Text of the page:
In 2012 — how time flies — I wrote a blogpost about the risks for writers of creative contamination when reading novels too close to their own niche.
On occasion, and to my great surprise, my own series, Dark Tales of Randamor the Recluse, has been compared to Games of Thrones. More specifically as a gay version of Martin’s far more successful series. I hadn’t, and haven’t, read Games of Thrones. Are the similarities just coincidences?
I think I’ve solved the mystery.
It always annoyed me, whether the comparison was meant in a flattering way or not, because there was no way I could have been influenced by George R.R. Martin’s series. Games of Thrones was on my TBR pile, but after reading a few of those reviews I became a bit shy of involuntary “bleed through.” So I still haven’t read Games of Thrones, nor have I seen the TV series. I did read the description of a few events occurring in Martin’s books, enough to recognize certain themes, some of which I had used myself in Dark Tales. All the more reason to stay far away from Games of Thrones for fear of creative contamination, I concluded.
Nevertheless, it kept intriguing me. Where did the (probably) superficial similarities originate from? A complete mystery, until… I read the blurb of the English translation of a French series of historical novels from the 1950s, Les Rois Maudits by Maurice Druon. The translated version is called The Accursed Kings, and in the blurb George R.R. Martin is cited: “This is the original Games of Thrones.”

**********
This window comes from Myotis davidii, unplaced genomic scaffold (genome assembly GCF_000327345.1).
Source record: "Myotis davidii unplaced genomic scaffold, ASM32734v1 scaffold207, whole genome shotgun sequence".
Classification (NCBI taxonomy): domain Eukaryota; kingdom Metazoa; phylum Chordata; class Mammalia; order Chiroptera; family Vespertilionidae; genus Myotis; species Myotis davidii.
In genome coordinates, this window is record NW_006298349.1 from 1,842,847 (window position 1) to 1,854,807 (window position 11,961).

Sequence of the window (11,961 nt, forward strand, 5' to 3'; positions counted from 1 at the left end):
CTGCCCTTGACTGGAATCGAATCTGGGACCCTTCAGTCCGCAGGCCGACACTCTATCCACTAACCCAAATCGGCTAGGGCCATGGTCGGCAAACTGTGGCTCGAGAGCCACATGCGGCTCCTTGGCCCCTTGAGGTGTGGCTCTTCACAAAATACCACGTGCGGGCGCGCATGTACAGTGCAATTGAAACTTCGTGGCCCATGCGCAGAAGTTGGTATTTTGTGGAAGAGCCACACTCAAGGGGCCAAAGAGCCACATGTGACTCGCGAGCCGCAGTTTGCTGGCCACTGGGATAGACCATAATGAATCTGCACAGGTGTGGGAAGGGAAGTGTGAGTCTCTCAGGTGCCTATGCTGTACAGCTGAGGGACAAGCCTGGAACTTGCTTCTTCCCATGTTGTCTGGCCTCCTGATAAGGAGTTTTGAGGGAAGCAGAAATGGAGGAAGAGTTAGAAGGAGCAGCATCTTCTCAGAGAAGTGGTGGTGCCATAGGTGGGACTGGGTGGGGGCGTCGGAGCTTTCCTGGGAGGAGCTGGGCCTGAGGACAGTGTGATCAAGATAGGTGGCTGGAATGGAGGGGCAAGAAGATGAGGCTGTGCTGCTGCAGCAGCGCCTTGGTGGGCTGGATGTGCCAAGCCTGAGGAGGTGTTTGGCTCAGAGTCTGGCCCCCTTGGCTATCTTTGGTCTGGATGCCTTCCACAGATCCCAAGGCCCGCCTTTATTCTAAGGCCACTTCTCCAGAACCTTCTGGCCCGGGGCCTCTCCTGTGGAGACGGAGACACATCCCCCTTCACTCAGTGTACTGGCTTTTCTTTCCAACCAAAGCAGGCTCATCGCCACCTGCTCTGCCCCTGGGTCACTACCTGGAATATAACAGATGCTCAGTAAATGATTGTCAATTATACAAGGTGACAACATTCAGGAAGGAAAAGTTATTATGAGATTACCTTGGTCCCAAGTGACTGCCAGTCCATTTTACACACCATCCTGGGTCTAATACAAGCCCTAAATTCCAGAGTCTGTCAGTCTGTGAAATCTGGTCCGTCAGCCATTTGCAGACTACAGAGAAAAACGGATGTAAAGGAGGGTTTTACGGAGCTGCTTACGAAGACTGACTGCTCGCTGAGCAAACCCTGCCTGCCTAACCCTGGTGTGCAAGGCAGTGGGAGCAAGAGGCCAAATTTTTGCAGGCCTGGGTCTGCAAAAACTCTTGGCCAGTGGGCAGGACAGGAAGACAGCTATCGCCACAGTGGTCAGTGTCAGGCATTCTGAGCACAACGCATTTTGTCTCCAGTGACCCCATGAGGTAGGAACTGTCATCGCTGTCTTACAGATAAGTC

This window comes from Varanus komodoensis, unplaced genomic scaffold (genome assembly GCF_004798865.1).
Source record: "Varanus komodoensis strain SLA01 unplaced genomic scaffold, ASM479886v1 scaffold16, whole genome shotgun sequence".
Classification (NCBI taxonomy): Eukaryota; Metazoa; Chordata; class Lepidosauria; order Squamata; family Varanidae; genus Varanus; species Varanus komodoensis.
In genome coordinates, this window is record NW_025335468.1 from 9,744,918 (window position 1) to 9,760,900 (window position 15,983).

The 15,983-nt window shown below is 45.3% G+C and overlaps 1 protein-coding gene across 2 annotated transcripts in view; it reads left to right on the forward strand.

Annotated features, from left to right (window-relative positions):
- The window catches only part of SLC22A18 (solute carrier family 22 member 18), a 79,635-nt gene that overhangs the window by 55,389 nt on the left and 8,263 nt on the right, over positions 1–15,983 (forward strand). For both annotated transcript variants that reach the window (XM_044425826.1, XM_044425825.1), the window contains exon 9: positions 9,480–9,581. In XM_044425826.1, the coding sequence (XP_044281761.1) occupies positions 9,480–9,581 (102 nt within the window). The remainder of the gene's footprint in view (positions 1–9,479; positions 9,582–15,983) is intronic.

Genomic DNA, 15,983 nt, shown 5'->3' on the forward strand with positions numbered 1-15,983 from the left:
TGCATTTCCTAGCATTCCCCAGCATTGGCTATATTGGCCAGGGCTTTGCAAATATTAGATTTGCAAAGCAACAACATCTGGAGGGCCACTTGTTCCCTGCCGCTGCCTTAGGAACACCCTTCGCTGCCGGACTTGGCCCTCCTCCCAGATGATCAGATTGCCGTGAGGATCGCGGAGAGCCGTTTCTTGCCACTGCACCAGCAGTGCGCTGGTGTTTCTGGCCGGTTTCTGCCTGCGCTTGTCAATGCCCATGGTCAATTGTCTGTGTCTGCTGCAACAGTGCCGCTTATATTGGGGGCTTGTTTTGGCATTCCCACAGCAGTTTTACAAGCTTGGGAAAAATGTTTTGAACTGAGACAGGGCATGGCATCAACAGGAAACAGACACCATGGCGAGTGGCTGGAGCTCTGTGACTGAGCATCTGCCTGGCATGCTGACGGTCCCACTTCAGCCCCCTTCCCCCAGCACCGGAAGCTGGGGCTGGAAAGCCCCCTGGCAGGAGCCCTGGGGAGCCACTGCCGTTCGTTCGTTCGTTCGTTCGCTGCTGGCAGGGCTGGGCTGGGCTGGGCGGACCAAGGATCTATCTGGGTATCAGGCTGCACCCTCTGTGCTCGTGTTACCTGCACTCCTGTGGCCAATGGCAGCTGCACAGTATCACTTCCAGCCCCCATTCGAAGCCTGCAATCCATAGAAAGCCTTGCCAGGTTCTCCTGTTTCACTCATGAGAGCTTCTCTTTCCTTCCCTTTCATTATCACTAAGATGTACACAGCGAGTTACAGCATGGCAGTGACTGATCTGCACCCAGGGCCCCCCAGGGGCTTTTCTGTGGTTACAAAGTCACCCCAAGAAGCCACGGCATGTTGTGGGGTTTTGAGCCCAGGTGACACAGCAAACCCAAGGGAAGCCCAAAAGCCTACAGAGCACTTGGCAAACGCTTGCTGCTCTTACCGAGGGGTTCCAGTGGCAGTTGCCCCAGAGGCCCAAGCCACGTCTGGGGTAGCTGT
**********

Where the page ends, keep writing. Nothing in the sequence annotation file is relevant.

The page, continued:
The Original Dark Tales of Randamor the Recluse
Aha indeed. I read Les Rois Maudits, to call the series by its original name, a long time ago in the very affordable French Livre de Poche mass paperback edition. All the more affordable since I bought all seven volumes at a secondhand bookstore. By now I‘ve reread them at least five times. Sometimes I’m tempted to read a fragment, or just the opening paragraphs of the first book, Le Roi de Fer (The Iron King), but I don’t. I know I’ll probably keep on reading until I’ve finished the whole series once again.
Les Rois Maudits tells the story of the last direct Capetian kings of France, among many other things. The underlying theme is how the hatred of one Robert d’Artois, who obsessively tries to recuperate his inheritance, the county of Artois, will eventually lead to the Hundred Years’ War between France and England.
Before we get there, we encounter publicly castrated and quartered young noblemen, a strangled captive queen, the demise by burning at the stake of the Templars, whose last Grand Master curses King Philip the Fair and his descendants down to the thirteenth generation (hence the title of the series), the (presumed) poisoning of an infant king, just a few days old, the murder of the homosexual English King Edward II by the introduction of a red hot iron into “the place with which he hath sinned,” and many, many other cruel and extra-ordinary occurrences. Add to that a lot of internecine strife, backstabbing, intrigues, murders and passions, and you can see how The Accursed Kings has been an inspiration for certain events in my own books.
And that’s it. My books weren’t and couldn’t have been inspired or influenced by Martin’s Games of Thrones, but there is another connection. We are both longtime fans of Maurice Druon’s Accursed Kings.